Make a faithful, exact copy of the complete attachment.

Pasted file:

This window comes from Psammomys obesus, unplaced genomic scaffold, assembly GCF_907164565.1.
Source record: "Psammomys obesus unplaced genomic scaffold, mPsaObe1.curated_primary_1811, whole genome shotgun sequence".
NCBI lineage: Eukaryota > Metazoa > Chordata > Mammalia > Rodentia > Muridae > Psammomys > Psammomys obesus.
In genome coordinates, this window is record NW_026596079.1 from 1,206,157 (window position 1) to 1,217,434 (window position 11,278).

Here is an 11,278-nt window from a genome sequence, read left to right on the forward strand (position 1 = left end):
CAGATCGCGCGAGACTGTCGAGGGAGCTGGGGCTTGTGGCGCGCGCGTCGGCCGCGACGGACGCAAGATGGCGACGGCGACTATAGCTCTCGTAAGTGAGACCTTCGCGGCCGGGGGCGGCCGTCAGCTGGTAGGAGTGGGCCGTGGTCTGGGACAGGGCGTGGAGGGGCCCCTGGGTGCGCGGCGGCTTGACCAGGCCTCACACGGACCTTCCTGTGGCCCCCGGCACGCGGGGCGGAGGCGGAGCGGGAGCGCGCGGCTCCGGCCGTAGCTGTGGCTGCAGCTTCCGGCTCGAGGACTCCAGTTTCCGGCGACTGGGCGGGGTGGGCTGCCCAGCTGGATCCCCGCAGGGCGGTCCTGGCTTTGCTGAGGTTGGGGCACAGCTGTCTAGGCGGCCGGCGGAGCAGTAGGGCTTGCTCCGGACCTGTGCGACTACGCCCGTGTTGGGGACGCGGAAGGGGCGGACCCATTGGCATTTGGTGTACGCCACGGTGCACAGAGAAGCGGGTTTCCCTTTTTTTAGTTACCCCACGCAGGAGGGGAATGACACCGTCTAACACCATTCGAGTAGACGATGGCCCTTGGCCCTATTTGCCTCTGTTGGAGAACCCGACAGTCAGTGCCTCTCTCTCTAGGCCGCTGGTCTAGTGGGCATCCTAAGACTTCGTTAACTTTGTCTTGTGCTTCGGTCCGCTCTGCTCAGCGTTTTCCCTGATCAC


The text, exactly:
This window comes from Psammomys obesus, unplaced genomic scaffold, assembly GCF_907164565.1.
Source record: "Psammomys obesus unplaced genomic scaffold, mPsaObe1.curated_primary_1811, whole genome shotgun sequence".
NCBI lineage: Eukaryota > Metazoa > Chordata > Mammalia > Rodentia > Muridae > Psammomys > Psammomys obesus.
In genome coordinates, this window is record NW_026596079.1 from 1,206,157 (window position 1) to 1,217,434 (window position 11,278).

Here is an 11,278-nt window from a genome sequence, read left to right on the forward strand (position 1 = left end):
CAGATCGCGCGAGACTGTCGAGGGAGCTGGGGCTTGTGGCGCGCGCGTCGGCCGCGACGGACGCAAGATGGCGACGGCGACTATAGCTCTCGTAAGTGAGACCTTCGCGGCCGGGGGCGGCCGTCAGCTGGTAGGAGTGGGCCGTGGTCTGGGACAGGGCGTGGAGGGGCCCCTGGGTGCGCGGCGGCTTGACCAGGCCTCACACGGACCTTCCTGTGGCCCCCGGCACGCGGGGCGGAGGCGGAGCGGGAGCGCGCGGCTCCGGCCGTAGCTGTGGCTGCAGCTTCCGGCTCGAGGACTCCAGTTTCCGGCGACTGGGCGGGGTGGGCTGCCCAGCTGGATCCCCGCAGGGCGGTCCTGGCTTTGCTGAGGTTGGGGCACAGCTGTCTAGGCGGCCGGCGGAGCAGTAGGGCTTGCTCCGGACCTGTGCGACTACGCCCGTGTTGGGGACGCGGAAGGGGCGGACCCATTGGCATTTGGTGTACGCCACGGTGCACAGAGAAGCGGGTTTCCCTTTTTTTAGTTACCCCACGCAGGAGGGGAATGACACCGTCTAACACCATTCGAGTAGACGATGGCCCTTGGCCCTATTTGCCTCTGTTGGAGAACCCGACAGTCAGTGCCTCTCTCTCTAGGCCGCTGGTCTAGTGGGCATCCTAAGACTTCGTTAACTTTGTCTTGTGCTTCGGTCCGCTCTGCTCAGCGTTTTCCCTGATCAC